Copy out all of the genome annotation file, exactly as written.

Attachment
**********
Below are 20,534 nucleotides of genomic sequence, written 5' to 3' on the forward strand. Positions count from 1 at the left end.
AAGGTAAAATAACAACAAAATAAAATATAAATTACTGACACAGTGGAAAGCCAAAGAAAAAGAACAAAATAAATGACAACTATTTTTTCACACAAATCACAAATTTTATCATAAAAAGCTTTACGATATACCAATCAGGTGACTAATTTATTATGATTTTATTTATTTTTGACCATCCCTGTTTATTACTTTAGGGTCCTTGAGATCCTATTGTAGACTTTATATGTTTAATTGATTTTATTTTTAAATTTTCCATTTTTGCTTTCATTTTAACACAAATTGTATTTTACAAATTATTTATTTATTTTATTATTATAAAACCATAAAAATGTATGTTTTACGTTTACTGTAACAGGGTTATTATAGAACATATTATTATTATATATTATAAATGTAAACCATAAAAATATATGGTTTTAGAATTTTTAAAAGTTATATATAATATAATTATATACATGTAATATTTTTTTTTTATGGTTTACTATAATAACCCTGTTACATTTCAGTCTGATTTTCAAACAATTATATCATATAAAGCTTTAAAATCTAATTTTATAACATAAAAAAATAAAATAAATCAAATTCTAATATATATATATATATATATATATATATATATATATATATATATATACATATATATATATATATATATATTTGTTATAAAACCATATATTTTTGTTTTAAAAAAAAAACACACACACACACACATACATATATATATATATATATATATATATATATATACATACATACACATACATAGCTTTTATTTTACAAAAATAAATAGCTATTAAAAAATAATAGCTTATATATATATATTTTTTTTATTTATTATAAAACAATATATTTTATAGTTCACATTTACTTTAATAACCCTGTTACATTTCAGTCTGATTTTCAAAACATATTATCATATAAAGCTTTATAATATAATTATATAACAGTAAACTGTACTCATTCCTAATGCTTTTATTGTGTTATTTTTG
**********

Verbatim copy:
Below are 20,534 nucleotides of genomic sequence, written 5' to 3' on the forward strand. Positions count from 1 at the left end.
AAGGTAAAATAACAACAAAATAAAATATAAATTACTGACACAGTGGAAAGCCAAAGAAAAAGAACAAAATAAATGACAACTATTTTTTCACACAAATCACAAATTTTATCATAAAAAGCTTTACGATATACCAATCAGGTGACTAATTTATTATGATTTTATTTATTTTTGACCATCCCTGTTTATTACTTTAGGGTCCTTGAGATCCTATTGTAGACTTTATATGTTTAATTGATTTTATTTTTAAATTTTCCATTTTTGCTTTCATTTTAACACAAATTGTATTTTACAAATTATTTATTTATTTTATTATTATAAAACCATAAAAATGTATGTTTTACGTTTACTGTAACAGGGTTATTATAGAACATATTATTATTATATATTATAAATGTAAACCATAAAAATATATGGTTTTAGAATTTTTAAAAGTTATATATAATATAATTATATACATGTAATATTTTTTTTTTATGGTTTACTATAATAACCCTGTTACATTTCAGTCTGATTTTCAAACAATTATATCATATAAAGCTTTAAAATCTAATTTTATAACATAAAAAAATAAAATAAATCAAATTCTAATATATATATATATATATATATATATATATATATATATATATATATACATATATATATATATATATATATTTGTTATAAAACCATATATTTTTGTTTTAAAAAAAAAACACACACACACACACATACATATATATATATATATATATATATATATATATACATACATACACATACATAGCTTTTATTTTACAAAAATAAATAGCTATTAAAAAATAATAGCTTATATATATATATTTTTTTTATTTATTATAAAACAATATATTTTATAGTTCACATTTACTTTAATAACCCTGTTACATTTCAGTCTGATTTTCAAAACATATTATCATATAAAGCTTTATAATATAATTATATAACAGTAAACTGTACTCATTCCTAATGCTTTTATTGTGTTATTTTTG